New York, NY – A veteran attorney and business owner has filed a lawsuit against the New York Police Department (NYPD) after it refused to renew the gun permit he has had since 1973.
Max Leifer, a veteran New York City attorney, said in his Manhattan Supreme Court filing that he has never had a problem getting his gun permit renewed every three years in the past, the New York Post reported.
“It is amazing that while New York City is plagued by unlicensed gun holders, the NYPD is now depriving a law-abiding New York City resident who has maintained a license for 47 years without any problems,” Leifer wrote in his lawsuit.
But when he went to renew his gun permit in 2020, 47 years after he got his first one, the NYPD License Division denied his application, the New York Post reported.
His Walther semiautomatic handgun and a .38-caliber Smith & Wesson revolver have been locked away in the 10th Precinct station house on West 20th Street while Leifer fights the License Division’s decision.
Leifer wrote in his court filing that he needed a concealed-carry gun permit because his business dealings require him to sometimes carry a “substantial amount of cash,” the New York Post reported.
He said he’s also part-owner in two bars in the city which “also generate cash” and make him a target.
But NYPD’s License Division said that Leifer didn’t cooperate with the investigator and failed to produce “three months of bank statements and the corresponding deposit slips, and documentation of being in extraordinary personal danger,” among other things, according to the New York Post.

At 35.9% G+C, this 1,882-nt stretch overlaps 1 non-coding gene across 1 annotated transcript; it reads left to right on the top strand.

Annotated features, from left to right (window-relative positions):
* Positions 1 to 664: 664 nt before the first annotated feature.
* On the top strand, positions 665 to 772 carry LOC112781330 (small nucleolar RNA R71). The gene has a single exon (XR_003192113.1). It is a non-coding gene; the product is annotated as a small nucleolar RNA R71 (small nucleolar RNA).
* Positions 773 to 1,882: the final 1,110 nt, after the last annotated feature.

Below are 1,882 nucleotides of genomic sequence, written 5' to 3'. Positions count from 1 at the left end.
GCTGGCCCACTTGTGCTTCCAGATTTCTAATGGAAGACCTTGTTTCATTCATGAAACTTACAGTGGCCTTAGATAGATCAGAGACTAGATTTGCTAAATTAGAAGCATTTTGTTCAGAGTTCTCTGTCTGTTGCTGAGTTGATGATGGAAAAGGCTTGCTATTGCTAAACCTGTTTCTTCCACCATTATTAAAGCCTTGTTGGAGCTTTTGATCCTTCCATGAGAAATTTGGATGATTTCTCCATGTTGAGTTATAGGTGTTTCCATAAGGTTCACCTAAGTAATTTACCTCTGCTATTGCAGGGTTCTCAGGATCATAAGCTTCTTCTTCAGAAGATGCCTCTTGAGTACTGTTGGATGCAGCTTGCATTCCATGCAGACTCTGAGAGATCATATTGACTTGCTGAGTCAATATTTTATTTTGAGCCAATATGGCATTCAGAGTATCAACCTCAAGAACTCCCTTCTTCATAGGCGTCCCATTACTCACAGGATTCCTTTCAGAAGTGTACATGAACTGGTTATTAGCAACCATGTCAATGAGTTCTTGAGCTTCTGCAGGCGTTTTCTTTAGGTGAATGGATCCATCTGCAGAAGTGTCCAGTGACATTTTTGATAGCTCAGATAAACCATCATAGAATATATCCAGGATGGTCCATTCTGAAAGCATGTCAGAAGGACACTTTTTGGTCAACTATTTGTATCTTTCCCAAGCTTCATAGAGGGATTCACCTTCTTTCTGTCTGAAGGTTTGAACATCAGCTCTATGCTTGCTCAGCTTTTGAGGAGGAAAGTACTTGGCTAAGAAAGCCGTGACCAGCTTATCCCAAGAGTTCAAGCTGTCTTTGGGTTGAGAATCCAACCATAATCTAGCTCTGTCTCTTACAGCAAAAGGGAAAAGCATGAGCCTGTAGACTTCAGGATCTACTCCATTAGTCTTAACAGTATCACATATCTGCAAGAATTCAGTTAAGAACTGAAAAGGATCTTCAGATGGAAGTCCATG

Leifer said the License Division was acting like the Internal Revenue Service.
Eventually, Leifer’s gun permit renewal was declined, the New York Post reported.
“The activities which justified granting a Business Carry License in the past, do not exist anymore,” NYPD said. “You no longer carry or transport cash. You no longer transact business involving expensive watches and artifacts. You no longer collect rent from rental properties. This amounts to a change in circumstance.”
Leifer called the License Division “a joke” and said they don’t want to grant gun permits to anyone, the New York Post reported.
“They’re just unilaterally denying everybody,” the attorney told The Police Tribune.
“They intentionally do not want to give licenses. Contrary to the second amendment where a citizen should be able to have a gun in his home or business,” the attorney said. “Meanwhile, all these maniacs are running around with unlicensed guns and shooting everybody in the street. Every day you have a shooting, a killing.”
NYPD’s License Division has been a controversial affair ever since the officers working there in 2017 were accused of fast-tracking permits in exchange for booze and hookers, the New York Post reported.
Leifer told The Police Tribune that the “new people who took over are clueless bureaucrats.”
In 2020, gun permit applications soared with the spread of the pandemic and the George Floyd riots, and between March and December, 8,088 people had applied.
But only 1,087 gun permits were granted, the New York Post reported.
During the same period of time in 2019, NYPD approved 1,778 of 2,562 applications.
NYPD was unable to provide any statistics on gun permit renewals, according to the New York Post.
Gun store owners said customers have been complaining that their applications are in limbo and have not been approved.
“There has undoubtedly been a change in policy over the issuance of carry handgun licenses, since the shakeup from the public corruption scandal,” Manhattan attorney Fred Abrams said.
Abrams has been dealing with gun permit issues for clients for 30 years, the New York Post reported.
“The rules that guide the police department in these licenses have remained unchanged. People from all walks of life, who the license division deemed eligible for carry handgun licenses, suddenly are ineligible,” he said.
Leifer said his lawsuit is the first step in fighting back against the denial of his Second Amendment rights, and he vowed he would take it all the way to the U.S. Supreme Court if he has to.
“I’m a multimillionaire,” the 75-year-old attorney told The Police Tribune. “I don’t care. I want to do what I have to do protect the average American from having their constitutional rights taken away.”